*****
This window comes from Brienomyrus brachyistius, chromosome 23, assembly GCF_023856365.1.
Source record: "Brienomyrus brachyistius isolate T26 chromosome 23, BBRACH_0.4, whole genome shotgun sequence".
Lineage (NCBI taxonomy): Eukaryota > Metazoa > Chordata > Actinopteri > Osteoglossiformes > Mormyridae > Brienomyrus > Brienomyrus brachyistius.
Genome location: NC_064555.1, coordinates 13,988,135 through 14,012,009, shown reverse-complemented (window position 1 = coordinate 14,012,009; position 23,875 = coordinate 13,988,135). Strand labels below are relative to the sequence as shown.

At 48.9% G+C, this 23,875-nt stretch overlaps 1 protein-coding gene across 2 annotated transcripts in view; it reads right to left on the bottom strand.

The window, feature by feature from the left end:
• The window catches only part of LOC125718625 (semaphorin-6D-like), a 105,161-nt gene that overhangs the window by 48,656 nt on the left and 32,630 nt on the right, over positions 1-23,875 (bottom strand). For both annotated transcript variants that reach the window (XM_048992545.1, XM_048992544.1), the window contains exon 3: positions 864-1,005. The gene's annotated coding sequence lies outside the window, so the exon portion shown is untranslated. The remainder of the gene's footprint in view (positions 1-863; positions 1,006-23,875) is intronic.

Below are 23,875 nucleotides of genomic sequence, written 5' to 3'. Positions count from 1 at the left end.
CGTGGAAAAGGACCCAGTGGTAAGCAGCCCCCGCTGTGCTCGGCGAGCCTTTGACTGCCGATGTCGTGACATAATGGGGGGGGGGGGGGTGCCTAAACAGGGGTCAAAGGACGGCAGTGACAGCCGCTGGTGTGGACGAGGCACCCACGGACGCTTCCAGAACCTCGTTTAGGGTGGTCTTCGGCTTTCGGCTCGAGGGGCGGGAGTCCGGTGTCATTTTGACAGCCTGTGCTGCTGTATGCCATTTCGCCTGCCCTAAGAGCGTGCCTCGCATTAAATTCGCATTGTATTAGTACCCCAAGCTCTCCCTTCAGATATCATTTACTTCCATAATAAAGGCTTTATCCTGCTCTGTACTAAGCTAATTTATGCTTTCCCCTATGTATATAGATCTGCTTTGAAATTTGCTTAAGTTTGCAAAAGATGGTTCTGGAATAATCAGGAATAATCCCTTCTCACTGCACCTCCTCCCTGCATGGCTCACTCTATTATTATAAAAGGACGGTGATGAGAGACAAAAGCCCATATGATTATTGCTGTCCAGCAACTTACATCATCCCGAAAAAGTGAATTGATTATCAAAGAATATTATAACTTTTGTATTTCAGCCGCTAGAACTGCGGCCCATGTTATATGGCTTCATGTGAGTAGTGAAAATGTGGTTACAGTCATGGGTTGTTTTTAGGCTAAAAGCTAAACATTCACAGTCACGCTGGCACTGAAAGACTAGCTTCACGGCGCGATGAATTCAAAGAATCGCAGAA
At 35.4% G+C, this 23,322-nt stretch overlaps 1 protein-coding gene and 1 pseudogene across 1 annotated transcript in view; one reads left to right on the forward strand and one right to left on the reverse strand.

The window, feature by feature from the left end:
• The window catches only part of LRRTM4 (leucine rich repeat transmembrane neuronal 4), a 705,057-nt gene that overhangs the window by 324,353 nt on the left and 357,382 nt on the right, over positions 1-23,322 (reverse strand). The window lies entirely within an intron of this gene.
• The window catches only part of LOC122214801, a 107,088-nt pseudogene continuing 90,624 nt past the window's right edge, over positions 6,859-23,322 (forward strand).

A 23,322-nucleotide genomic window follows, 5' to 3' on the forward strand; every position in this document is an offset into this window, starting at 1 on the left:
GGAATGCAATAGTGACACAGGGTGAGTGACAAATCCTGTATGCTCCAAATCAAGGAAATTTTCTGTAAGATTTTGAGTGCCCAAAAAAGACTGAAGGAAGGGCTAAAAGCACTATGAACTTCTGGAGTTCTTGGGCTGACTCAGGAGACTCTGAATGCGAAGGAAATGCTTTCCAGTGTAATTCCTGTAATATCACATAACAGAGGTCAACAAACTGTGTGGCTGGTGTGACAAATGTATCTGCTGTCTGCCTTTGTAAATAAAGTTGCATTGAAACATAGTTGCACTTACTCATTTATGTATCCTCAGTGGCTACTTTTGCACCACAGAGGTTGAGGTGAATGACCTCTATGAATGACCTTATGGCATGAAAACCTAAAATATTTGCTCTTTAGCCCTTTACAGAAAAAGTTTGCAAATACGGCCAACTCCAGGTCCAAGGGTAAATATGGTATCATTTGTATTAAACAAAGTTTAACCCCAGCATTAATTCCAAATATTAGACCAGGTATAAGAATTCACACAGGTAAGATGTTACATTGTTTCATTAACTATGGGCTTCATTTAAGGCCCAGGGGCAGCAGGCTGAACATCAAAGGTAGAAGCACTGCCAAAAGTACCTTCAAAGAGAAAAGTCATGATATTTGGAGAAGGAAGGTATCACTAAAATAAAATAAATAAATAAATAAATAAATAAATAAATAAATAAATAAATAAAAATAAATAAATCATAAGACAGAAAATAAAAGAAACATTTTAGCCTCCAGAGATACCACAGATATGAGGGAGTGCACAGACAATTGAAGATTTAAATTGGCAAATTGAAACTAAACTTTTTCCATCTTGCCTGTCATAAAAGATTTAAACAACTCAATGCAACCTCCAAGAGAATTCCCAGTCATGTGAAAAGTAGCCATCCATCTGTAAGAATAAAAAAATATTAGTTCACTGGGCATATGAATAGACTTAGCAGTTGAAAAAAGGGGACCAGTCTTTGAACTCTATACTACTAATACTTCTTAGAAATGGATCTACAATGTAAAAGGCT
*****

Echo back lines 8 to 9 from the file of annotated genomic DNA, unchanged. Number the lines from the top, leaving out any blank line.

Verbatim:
Below are 23,875 nucleotides of genomic sequence, written 5' to 3'. Positions count from 1 at the left end.
CGTGGAAAAGGACCCAGTGGTAAGCAGCCCCCGCTGTGCTCGGCGAGCCTTTGACTGCCGATGTCGTGACATAATGGGGGGGGGGGGGGTGCCTAAACAGGGGTCAAAGGACGGCAGTGACAGCCGCTGGTGTGGACGAGGCACCCACGGACGCTTCCAGAACCTCGTTTAGGGTGGTCTTCGGCTTTCGGCTCGAGGGGCGGGAGTCCGGTGTCATTTTGACAGCCTGTGCTGCTGTATGCCATTTCGCCTGCCCTAAGAGCGTGCCTCGCATTAAATTCGCATTGTATTAGTACCCCAAGCTCTCCCTTCAGATATCATTTACTTCCATAATAAAGGCTTTATCCTGCTCTGTACTAAGCTAATTTATGCTTTCCCCTATGTATATAGATCTGCTTTGAAATTTGCTTAAGTTTGCAAAAGATGGTTCTGGAATAATCAGGAATAATCCCTTCTCACTGCACCTCCTCCCTGCATGGCTCACTCTATTATTATAAAAGGACGGTGATGAGAGACAAAAGCCCATATGATTATTGCTGTCCAGCAACTTACATCATCCCGAAAAAGTGAATTGATTATCAAAGAATATTATAACTTTTGTATTTCAGCCGCTAGAACTGCGGCCCATGTTATATGGCTTCATGTGAGTAGTGAAAATGTGGTTACAGTCATGGGTTGTTTTTAGGCTAAAAGCTAAACATTCACAGTCACGCTGGCACTGAAAGACTAGCTTCACGGCGCGATGAATTCAAAGAATCGCAGAA